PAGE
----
Biomechanics of childbirth

Palpating pelvic landmarks on a participant during motion analysis testing.

The biomechanics of maternal positioning during childbirth

Upright, natural birthing positions, such as squatting and kneeling, are associated with several benefits such as shorter labour and fewer assisted deliveries (e.g. vacuum, C-sections). Yet, recumbent delivery positions (lying on the back) are still most common in heath centres, which may be attributed to caregiver preference rather than comfort of the mother.

Three-dimensional computational model of female pelvis (bones only).

In order to further our biomechanical understanding of how upright and recumbent birth positions may contribute to certain physiologic outcomes, we will assess the effects of mobility and positioning on pelvis kinematics. In the lab we will use a motion capture device to estimate clinically relevant pelvic dimensions from digitized landmarks; this work is being conducted in collaboration with MGMCHMS, India. A computational model of musculoskeletal structures associated with childbirth will further be used to simulate the mechanical effects of maternal positioning on the birth canal and foetus during labour and delivery.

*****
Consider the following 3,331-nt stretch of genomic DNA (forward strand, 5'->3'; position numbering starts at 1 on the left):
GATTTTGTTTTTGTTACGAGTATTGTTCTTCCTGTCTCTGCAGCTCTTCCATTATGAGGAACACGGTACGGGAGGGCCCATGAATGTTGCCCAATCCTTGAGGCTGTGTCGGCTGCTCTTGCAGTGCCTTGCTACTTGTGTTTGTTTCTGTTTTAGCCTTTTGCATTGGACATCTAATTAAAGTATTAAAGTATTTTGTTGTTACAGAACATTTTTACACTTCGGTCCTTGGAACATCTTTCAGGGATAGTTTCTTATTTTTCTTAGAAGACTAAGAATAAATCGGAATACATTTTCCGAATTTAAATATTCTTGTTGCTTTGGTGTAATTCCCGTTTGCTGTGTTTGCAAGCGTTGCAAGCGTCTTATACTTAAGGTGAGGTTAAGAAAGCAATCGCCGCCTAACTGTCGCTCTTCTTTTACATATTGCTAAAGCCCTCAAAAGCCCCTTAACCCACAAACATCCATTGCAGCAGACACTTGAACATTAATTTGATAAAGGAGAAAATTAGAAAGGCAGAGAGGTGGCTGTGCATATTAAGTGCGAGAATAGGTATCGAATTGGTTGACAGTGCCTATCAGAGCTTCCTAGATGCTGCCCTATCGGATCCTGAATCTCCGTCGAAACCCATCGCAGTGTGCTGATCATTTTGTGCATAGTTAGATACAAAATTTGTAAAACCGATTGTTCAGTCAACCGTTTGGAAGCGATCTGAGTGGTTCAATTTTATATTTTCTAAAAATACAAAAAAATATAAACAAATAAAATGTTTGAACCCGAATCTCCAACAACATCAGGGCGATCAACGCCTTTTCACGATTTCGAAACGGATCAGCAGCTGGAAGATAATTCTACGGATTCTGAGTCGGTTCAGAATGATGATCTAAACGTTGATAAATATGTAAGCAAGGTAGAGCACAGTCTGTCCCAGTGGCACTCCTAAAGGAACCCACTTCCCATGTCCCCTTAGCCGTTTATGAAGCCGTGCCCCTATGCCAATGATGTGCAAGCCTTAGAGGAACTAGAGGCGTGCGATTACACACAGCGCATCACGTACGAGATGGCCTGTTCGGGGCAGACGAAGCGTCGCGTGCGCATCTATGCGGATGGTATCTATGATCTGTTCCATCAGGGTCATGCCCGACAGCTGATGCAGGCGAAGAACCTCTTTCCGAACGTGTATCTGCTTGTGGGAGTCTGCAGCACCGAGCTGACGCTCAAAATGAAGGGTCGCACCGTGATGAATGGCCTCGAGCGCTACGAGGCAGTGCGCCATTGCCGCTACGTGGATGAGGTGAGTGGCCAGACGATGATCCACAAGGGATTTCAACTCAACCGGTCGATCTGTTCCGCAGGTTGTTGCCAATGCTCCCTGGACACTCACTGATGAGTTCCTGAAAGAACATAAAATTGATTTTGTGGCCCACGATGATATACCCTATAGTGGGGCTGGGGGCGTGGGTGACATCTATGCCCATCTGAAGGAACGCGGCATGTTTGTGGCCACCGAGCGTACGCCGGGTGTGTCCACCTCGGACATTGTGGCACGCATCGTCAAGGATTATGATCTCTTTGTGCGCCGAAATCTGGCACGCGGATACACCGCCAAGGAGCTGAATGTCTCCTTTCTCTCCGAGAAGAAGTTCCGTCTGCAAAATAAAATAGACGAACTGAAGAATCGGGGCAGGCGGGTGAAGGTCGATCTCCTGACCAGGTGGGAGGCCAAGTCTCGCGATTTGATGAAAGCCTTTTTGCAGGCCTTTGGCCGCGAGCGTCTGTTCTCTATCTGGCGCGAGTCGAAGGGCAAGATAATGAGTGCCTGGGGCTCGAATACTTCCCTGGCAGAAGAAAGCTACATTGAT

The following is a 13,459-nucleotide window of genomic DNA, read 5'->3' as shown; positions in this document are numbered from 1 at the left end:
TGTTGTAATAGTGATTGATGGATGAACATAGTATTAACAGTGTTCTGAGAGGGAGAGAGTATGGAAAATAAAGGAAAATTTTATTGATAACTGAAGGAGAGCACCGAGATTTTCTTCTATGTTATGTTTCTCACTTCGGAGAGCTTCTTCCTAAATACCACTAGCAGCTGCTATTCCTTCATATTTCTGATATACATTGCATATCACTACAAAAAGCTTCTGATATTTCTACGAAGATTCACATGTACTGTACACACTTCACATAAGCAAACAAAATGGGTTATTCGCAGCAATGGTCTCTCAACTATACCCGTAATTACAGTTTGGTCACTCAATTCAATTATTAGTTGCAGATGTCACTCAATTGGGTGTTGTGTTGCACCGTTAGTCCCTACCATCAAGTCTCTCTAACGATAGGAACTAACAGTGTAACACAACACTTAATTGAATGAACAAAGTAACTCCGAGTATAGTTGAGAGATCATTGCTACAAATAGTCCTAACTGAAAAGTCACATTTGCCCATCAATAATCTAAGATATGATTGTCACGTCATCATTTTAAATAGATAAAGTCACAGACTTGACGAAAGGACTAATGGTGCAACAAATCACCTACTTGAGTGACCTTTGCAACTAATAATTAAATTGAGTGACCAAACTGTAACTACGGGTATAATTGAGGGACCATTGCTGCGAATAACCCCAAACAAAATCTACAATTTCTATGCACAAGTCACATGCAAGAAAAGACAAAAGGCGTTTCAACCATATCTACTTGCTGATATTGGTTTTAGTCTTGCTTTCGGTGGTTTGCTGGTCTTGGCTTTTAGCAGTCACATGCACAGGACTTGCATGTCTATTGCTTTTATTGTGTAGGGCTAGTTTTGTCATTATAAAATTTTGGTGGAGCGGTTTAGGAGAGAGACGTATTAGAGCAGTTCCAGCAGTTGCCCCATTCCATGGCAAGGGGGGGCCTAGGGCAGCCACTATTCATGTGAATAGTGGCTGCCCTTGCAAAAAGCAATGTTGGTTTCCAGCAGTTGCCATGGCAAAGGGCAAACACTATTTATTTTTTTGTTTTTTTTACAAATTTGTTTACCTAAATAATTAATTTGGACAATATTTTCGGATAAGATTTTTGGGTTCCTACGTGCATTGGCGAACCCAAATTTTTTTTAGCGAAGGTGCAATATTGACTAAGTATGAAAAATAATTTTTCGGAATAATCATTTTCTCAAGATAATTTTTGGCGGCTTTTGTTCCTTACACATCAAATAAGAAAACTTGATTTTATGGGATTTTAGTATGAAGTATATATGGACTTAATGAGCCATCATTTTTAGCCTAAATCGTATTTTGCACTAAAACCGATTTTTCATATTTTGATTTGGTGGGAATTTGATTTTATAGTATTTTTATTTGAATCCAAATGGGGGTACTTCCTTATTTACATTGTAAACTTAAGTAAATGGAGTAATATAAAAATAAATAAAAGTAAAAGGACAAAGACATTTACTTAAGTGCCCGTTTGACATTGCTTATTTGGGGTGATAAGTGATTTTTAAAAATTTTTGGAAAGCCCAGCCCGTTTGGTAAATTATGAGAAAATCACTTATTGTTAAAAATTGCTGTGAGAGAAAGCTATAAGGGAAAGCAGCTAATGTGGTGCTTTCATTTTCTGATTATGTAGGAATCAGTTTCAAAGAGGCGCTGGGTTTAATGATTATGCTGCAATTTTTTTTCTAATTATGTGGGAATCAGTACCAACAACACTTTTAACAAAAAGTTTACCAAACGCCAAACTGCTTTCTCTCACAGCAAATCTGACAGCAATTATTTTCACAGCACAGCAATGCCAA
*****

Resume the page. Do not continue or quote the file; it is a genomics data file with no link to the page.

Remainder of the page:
For more information about this project, please contact Dr. Andrea Hemmerich.